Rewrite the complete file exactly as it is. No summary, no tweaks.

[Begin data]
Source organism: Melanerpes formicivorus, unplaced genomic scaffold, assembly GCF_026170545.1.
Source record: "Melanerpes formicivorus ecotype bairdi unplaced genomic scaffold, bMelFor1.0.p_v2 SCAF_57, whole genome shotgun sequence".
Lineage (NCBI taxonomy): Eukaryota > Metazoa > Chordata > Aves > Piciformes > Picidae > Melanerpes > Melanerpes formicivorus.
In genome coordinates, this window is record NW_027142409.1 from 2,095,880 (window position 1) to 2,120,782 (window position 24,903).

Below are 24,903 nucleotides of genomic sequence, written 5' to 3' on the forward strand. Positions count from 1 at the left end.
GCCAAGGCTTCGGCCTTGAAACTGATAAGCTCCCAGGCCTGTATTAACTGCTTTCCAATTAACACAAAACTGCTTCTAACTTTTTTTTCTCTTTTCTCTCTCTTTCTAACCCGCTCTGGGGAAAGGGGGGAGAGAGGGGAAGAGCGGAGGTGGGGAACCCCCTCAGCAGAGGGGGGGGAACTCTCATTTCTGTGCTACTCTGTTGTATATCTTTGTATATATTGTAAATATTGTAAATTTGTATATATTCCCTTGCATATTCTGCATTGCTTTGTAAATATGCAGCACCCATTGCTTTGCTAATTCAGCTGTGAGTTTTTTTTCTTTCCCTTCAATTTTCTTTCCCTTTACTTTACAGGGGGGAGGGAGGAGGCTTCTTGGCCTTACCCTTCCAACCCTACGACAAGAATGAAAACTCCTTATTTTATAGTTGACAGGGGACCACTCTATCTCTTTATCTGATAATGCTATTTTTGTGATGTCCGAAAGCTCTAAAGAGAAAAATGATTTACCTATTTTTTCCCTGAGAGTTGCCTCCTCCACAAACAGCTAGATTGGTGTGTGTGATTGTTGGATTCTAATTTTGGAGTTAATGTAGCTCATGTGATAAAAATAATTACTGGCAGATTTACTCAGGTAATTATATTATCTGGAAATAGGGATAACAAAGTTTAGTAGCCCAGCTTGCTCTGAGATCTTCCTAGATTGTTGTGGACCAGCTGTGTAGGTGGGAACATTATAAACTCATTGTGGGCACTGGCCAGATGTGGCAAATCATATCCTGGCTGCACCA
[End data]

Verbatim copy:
Source organism: Melanerpes formicivorus, unplaced genomic scaffold, assembly GCF_026170545.1.
Source record: "Melanerpes formicivorus ecotype bairdi unplaced genomic scaffold, bMelFor1.0.p_v2 SCAF_57, whole genome shotgun sequence".
Lineage (NCBI taxonomy): Eukaryota > Metazoa > Chordata > Aves > Piciformes > Picidae > Melanerpes > Melanerpes formicivorus.
In genome coordinates, this window is record NW_027142409.1 from 2,095,880 (window position 1) to 2,120,782 (window position 24,903).

Below are 24,903 nucleotides of genomic sequence, written 5' to 3' on the forward strand. Positions count from 1 at the left end.
GCCAAGGCTTCGGCCTTGAAACTGATAAGCTCCCAGGCCTGTATTAACTGCTTTCCAATTAACACAAAACTGCTTCTAACTTTTTTTTCTCTTTTCTCTCTCTTTCTAACCCGCTCTGGGGAAAGGGGGGAGAGAGGGGAAGAGCGGAGGTGGGGAACCCCCTCAGCAGAGGGGGGGGAACTCTCATTTCTGTGCTACTCTGTTGTATATCTTTGTATATATTGTAAATATTGTAAATTTGTATATATTCCCTTGCATATTCTGCATTGCTTTGTAAATATGCAGCACCCATTGCTTTGCTAATTCAGCTGTGAGTTTTTTTTCTTTCCCTTCAATTTTCTTTCCCTTTACTTTACAGGGGGGAGGGAGGAGGCTTCTTGGCCTTACCCTTCCAACCCTACGACAAGAATGAAAACTCCTTATTTTATAGTTGACAGGGGACCACTCTATCTCTTTATCTGATAATGCTATTTTTGTGATGTCCGAAAGCTCTAAAGAGAAAAATGATTTACCTATTTTTTCCCTGAGAGTTGCCTCCTCCACAAACAGCTAGATTGGTGTGTGTGATTGTTGGATTCTAATTTTGGAGTTAATGTAGCTCATGTGATAAAAATAATTACTGGCAGATTTACTCAGGTAATTATATTATCTGGAAATAGGGATAACAAAGTTTAGTAGCCCAGCTTGCTCTGAGATCTTCCTAGATTGTTGTGGACCAGCTGTGTAGGTGGGAACATTATAAACTCATTGTGGGCACTGGCCAGATGTGGCAAATCATATCCTGGCTGCACCA